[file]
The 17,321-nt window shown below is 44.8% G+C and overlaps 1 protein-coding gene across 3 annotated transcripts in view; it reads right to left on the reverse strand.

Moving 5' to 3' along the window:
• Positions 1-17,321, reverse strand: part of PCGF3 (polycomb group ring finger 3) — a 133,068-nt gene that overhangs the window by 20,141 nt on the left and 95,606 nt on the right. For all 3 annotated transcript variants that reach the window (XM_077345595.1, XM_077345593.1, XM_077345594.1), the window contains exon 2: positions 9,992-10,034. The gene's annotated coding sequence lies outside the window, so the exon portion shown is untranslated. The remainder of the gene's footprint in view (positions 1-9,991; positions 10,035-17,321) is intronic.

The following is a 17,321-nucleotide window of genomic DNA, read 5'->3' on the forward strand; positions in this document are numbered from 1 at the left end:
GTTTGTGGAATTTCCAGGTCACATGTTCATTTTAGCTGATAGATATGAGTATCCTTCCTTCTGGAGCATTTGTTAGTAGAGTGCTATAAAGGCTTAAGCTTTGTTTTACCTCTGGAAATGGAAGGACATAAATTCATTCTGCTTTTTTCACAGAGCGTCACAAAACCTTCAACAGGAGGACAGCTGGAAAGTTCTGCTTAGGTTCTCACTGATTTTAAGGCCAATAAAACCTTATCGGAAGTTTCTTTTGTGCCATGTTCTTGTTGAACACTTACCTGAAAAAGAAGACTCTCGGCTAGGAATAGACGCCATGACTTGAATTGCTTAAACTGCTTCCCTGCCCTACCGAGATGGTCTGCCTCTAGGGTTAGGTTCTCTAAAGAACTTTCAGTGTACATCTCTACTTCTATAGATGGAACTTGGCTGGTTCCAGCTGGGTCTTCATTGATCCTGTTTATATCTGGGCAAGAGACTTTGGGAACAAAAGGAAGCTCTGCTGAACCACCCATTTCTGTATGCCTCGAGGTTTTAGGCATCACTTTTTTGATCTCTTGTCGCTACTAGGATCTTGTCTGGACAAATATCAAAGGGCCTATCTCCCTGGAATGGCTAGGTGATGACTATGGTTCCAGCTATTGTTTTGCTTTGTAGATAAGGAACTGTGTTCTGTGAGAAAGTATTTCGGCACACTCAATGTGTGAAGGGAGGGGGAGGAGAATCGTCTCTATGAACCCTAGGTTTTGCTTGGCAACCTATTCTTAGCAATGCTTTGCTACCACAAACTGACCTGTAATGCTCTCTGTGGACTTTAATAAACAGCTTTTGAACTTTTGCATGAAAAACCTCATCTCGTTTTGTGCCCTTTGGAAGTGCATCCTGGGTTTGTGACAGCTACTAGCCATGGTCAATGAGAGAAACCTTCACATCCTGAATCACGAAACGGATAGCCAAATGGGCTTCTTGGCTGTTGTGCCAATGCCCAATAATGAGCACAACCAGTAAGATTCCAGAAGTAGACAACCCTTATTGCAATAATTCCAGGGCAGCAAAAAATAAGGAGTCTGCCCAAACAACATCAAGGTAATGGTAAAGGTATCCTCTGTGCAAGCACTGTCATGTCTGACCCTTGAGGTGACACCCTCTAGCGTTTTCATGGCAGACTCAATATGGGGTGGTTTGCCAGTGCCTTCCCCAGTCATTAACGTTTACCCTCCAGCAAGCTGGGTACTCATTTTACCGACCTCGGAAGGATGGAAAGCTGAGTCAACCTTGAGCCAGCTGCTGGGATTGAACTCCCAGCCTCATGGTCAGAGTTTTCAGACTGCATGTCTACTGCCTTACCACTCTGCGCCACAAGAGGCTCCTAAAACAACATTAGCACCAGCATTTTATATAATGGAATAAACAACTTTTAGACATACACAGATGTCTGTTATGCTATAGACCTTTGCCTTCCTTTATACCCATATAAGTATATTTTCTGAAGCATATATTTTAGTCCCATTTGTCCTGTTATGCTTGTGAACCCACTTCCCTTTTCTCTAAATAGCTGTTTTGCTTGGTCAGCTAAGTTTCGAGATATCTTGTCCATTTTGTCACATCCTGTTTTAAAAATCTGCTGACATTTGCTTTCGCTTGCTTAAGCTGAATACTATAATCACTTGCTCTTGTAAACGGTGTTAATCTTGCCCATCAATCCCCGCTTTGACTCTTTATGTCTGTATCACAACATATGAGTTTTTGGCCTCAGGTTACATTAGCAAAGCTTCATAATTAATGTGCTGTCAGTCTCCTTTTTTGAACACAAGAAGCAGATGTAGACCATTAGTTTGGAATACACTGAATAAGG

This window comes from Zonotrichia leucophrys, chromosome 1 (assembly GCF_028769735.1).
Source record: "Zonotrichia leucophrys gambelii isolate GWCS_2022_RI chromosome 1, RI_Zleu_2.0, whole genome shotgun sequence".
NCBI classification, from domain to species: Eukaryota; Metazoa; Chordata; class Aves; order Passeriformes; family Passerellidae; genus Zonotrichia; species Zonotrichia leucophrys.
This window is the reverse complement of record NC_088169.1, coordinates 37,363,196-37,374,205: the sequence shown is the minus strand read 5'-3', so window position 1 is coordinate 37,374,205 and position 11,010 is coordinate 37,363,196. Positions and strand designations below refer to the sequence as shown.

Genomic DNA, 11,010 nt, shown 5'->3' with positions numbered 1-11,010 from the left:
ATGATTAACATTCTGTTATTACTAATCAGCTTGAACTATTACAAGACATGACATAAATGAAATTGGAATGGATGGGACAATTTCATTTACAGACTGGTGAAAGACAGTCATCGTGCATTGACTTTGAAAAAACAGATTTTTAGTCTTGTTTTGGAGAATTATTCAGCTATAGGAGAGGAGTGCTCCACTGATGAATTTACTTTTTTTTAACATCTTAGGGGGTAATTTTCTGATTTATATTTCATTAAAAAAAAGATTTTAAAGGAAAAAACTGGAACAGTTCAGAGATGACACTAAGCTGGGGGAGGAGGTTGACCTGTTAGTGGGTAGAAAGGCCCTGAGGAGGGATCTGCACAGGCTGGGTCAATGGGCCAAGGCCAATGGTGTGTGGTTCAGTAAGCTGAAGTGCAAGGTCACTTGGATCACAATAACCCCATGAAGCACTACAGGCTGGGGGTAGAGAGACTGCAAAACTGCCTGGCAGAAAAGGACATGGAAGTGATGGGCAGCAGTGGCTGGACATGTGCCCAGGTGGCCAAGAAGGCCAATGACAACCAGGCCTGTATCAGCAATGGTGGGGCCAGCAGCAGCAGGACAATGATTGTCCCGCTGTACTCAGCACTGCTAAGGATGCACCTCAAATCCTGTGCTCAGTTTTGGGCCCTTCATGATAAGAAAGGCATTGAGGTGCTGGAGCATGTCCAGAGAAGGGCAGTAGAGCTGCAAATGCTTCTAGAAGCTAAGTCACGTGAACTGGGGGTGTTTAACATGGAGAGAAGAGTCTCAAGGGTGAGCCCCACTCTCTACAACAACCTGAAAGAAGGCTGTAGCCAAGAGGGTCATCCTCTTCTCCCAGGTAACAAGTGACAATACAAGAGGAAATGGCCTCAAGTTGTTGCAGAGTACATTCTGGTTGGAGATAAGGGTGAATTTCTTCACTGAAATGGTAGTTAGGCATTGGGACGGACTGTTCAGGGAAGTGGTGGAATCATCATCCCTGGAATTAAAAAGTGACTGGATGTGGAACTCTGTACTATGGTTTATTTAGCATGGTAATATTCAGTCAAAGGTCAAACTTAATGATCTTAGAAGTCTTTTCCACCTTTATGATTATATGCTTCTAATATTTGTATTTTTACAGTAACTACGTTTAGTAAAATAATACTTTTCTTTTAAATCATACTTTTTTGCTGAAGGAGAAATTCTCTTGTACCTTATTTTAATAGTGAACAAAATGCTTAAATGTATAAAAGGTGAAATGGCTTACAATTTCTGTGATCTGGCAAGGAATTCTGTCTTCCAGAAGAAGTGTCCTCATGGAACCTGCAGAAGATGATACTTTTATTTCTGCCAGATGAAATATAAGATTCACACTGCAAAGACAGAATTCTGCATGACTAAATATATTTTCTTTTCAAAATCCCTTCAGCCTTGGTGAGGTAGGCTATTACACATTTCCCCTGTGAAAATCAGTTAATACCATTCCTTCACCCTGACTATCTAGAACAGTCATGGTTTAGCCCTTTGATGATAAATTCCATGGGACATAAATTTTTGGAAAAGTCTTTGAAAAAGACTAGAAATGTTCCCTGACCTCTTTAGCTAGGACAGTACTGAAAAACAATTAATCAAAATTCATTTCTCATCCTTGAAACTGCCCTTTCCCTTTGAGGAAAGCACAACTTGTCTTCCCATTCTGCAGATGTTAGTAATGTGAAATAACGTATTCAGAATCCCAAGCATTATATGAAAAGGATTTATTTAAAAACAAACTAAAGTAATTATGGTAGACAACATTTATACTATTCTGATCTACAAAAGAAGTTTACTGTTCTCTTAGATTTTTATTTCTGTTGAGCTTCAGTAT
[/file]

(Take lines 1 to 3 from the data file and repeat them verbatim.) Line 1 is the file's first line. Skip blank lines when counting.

The 17,321-nt window shown below is 44.8% G+C and overlaps 1 protein-coding gene across 3 annotated transcripts in view; it reads right to left on the reverse strand.

Moving 5' to 3' along the window:
• Positions 1-17,321, reverse strand: part of PCGF3 (polycomb group ring finger 3) — a 133,068-nt gene that overhangs the window by 20,141 nt on the left and 95,606 nt on the right. For all 3 annotated transcript variants that reach the window (XM_077345595.1, XM_077345593.1, XM_077345594.1), the window contains exon 2: positions 9,992-10,034. The gene's annotated coding sequence lies outside the window, so the exon portion shown is untranslated. The remainder of the gene's footprint in view (positions 1-9,991; positions 10,035-17,321) is intronic.